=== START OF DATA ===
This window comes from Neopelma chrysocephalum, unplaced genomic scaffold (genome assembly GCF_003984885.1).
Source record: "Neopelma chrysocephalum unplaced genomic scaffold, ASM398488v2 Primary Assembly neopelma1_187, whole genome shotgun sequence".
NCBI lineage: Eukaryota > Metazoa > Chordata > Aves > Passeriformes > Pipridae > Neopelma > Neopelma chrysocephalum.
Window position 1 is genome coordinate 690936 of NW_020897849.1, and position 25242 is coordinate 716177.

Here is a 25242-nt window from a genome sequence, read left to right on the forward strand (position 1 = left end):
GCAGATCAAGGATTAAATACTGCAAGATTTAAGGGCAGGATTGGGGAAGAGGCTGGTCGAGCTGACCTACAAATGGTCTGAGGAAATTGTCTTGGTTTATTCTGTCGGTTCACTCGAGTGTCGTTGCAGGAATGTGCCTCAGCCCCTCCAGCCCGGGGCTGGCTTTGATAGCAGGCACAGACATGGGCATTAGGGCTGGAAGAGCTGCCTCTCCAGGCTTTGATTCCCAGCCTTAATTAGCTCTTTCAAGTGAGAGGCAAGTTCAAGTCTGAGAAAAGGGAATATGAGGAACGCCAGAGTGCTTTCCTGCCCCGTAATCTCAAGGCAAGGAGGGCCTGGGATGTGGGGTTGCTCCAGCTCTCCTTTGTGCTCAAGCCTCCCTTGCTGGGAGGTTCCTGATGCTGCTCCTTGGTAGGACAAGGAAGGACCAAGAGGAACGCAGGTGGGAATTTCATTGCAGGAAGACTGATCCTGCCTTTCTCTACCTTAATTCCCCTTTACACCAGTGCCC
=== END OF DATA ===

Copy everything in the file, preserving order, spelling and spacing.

This window comes from Neopelma chrysocephalum, unplaced genomic scaffold (genome assembly GCF_003984885.1).
Source record: "Neopelma chrysocephalum unplaced genomic scaffold, ASM398488v2 Primary Assembly neopelma1_187, whole genome shotgun sequence".
NCBI lineage: Eukaryota > Metazoa > Chordata > Aves > Passeriformes > Pipridae > Neopelma > Neopelma chrysocephalum.
Window position 1 is genome coordinate 690936 of NW_020897849.1, and position 25242 is coordinate 716177.

Here is a 25242-nt window from a genome sequence, read left to right on the forward strand (position 1 = left end):
GCAGATCAAGGATTAAATACTGCAAGATTTAAGGGCAGGATTGGGGAAGAGGCTGGTCGAGCTGACCTACAAATGGTCTGAGGAAATTGTCTTGGTTTATTCTGTCGGTTCACTCGAGTGTCGTTGCAGGAATGTGCCTCAGCCCCTCCAGCCCGGGGCTGGCTTTGATAGCAGGCACAGACATGGGCATTAGGGCTGGAAGAGCTGCCTCTCCAGGCTTTGATTCCCAGCCTTAATTAGCTCTTTCAAGTGAGAGGCAAGTTCAAGTCTGAGAAAAGGGAATATGAGGAACGCCAGAGTGCTTTCCTGCCCCGTAATCTCAAGGCAAGGAGGGCCTGGGATGTGGGGTTGCTCCAGCTCTCCTTTGTGCTCAAGCCTCCCTTGCTGGGAGGTTCCTGATGCTGCTCCTTGGTAGGACAAGGAAGGACCAAGAGGAACGCAGGTGGGAATTTCATTGCAGGAAGACTGATCCTGCCTTTCTCTACCTTAATTCCCCTTTACACCAGTGCCC